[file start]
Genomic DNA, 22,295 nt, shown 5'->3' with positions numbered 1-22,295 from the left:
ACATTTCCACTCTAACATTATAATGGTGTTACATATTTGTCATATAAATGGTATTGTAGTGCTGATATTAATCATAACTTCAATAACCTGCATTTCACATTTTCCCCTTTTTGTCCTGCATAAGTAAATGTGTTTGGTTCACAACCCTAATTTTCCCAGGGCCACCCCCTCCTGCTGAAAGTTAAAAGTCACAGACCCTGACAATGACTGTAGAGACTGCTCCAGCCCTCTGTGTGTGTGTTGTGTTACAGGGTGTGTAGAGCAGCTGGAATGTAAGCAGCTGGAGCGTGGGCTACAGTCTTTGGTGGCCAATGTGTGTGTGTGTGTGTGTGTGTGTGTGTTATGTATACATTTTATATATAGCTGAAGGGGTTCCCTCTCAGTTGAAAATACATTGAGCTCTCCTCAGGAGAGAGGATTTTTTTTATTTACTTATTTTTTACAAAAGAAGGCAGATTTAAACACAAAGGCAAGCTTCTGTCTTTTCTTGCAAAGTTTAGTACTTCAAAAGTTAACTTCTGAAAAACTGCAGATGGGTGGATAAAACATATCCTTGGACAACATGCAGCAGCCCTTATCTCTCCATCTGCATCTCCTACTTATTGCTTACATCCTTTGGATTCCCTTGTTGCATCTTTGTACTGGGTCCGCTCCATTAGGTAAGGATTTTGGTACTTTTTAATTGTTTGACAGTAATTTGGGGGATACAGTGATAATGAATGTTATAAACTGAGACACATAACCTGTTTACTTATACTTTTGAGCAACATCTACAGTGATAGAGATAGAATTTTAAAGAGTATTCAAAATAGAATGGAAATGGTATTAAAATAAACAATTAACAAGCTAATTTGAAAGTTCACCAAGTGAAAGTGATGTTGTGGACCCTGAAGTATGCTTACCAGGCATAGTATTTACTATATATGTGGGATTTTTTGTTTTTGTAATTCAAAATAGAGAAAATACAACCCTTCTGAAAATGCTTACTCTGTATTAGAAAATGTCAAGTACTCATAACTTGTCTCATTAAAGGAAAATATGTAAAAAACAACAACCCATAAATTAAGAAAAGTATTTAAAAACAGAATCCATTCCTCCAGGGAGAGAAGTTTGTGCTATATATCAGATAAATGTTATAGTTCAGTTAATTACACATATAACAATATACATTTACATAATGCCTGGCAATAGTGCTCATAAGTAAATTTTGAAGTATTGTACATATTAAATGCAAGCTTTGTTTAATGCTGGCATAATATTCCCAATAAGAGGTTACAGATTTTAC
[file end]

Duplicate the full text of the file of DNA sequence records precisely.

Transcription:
Genomic DNA, 22,295 nt, shown 5'->3' with positions numbered 1-22,295 from the left:
ACATTTCCACTCTAACATTATAATGGTGTTACATATTTGTCATATAAATGGTATTGTAGTGCTGATATTAATCATAACTTCAATAACCTGCATTTCACATTTTCCCCTTTTTGTCCTGCATAAGTAAATGTGTTTGGTTCACAACCCTAATTTTCCCAGGGCCACCCCCTCCTGCTGAAAGTTAAAAGTCACAGACCCTGACAATGACTGTAGAGACTGCTCCAGCCCTCTGTGTGTGTGTTGTGTTACAGGGTGTGTAGAGCAGCTGGAATGTAAGCAGCTGGAGCGTGGGCTACAGTCTTTGGTGGCCAATGTGTGTGTGTGTGTGTGTGTGTGTGTGTTATGTATACATTTTATATATAGCTGAAGGGGTTCCCTCTCAGTTGAAAATACATTGAGCTCTCCTCAGGAGAGAGGATTTTTTTTATTTACTTATTTTTTACAAAAGAAGGCAGATTTAAACACAAAGGCAAGCTTCTGTCTTTTCTTGCAAAGTTTAGTACTTCAAAAGTTAACTTCTGAAAAACTGCAGATGGGTGGATAAAACATATCCTTGGACAACATGCAGCAGCCCTTATCTCTCCATCTGCATCTCCTACTTATTGCTTACATCCTTTGGATTCCCTTGTTGCATCTTTGTACTGGGTCCGCTCCATTAGGTAAGGATTTTGGTACTTTTTAATTGTTTGACAGTAATTTGGGGGATACAGTGATAATGAATGTTATAAACTGAGACACATAACCTGTTTACTTATACTTTTGAGCAACATCTACAGTGATAGAGATAGAATTTTAAAGAGTATTCAAAATAGAATGGAAATGGTATTAAAATAAACAATTAACAAGCTAATTTGAAAGTTCACCAAGTGAAAGTGATGTTGTGGACCCTGAAGTATGCTTACCAGGCATAGTATTTACTATATATGTGGGATTTTTTGTTTTTGTAATTCAAAATAGAGAAAATACAACCCTTCTGAAAATGCTTACTCTGTATTAGAAAATGTCAAGTACTCATAACTTGTCTCATTAAAGGAAAATATGTAAAAAACAACAACCCATAAATTAAGAAAAGTATTTAAAAACAGAATCCATTCCTCCAGGGAGAGAAGTTTGTGCTATATATCAGATAAATGTTATAGTTCAGTTAATTACACATATAACAATATACATTTACATAATGCCTGGCAATAGTGCTCATAAGTAAATTTTGAAGTATTGTACATATTAAATGCAAGCTTTGTTTAATGCTGGCATAATATTCCCAATAAGAGGTTACAGATTTTAC